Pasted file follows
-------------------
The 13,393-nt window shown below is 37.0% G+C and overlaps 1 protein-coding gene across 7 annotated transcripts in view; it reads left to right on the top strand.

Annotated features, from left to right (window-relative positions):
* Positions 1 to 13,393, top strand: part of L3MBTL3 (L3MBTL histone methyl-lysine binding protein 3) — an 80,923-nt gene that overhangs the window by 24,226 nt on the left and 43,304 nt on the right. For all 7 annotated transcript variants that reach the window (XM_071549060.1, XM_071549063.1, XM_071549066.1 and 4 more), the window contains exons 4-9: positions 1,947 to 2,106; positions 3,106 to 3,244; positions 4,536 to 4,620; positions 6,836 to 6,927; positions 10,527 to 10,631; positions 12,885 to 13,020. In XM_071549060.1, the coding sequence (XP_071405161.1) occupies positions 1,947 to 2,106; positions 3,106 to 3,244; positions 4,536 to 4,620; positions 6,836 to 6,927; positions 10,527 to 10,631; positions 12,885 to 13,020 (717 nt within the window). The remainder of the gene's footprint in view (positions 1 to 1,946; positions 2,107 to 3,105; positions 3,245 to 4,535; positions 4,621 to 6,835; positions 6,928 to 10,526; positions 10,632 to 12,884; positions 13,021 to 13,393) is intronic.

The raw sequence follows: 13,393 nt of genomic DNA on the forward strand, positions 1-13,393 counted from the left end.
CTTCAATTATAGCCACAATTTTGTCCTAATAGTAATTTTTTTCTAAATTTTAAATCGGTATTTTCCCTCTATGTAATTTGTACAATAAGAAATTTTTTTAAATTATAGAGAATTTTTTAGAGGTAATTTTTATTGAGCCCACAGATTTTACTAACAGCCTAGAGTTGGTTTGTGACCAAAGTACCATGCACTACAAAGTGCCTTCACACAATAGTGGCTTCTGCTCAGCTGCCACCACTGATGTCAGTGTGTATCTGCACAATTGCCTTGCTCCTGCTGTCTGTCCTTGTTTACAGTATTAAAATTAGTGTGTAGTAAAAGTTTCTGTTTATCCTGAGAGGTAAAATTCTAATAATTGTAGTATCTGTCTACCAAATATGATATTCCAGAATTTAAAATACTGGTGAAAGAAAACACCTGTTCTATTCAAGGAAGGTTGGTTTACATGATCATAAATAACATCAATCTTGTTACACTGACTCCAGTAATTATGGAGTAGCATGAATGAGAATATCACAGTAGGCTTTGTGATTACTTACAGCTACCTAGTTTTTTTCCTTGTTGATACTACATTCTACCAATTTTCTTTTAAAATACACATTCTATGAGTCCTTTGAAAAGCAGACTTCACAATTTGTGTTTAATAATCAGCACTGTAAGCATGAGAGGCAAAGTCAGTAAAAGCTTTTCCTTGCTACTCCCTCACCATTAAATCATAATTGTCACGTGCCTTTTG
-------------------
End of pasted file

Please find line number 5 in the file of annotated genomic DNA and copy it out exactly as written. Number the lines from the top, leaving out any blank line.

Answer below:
CTTCAATTATAGCCACAATTTTGTCCTAATAGTAATTTTTTTCTAAATTTTAAATCGGTATTTTCCCTCTATGTAATTTGTACAATAAGAAATTTTTTTAAATTATAGAGAATTTTTTAGAGGTAATTTTTATTGAGCCCACAGATTTTACTAACAGCCTAGAGTTGGTTTGTGACCAAAGTACCATGCACTACAAAGTGCCTTCACACAATAGTGGCTTCTGCTCAGCTGCCACCACTGATGTCAGTGTGTATCTGCACAATTGCCTTGCTCCTGCTGTCTGTCCTTGTTTACAGTATTAAAATTAGTGTGTAGTAAAAGTTTCTGTTTATCCTGAGAGGTAAAATTCTAATAATTGTAGTATCTGTCTACCAAATATGATATTCCAGAATTTAAAATACTGGTGAAAGAAAACACCTGTTCTATTCAAGGAAGGTTGGTTTACATGATCATAAATAACATCAATCTTGTTACACTGACTCCAGTAATTATGGAGTAGCATGAATGAGAATATCACAGTAGGCTTTGTGATTACTTACAGCTACCTAGTTTTTTTCCTTGTTGATACTACATTCTACCAATTTTCTTTTAAAATACACATTCTATGAGTCCTTTGAAAAGCAGACTTCACAATTTGTGTTTAATAATCAGCACTGTAAGCATGAGAGGCAAAGTCAGTAAAAGCTTTTCCTTGCTACTCCCTCACCATTAAATCATAATTGTCACGTGCCTTTTG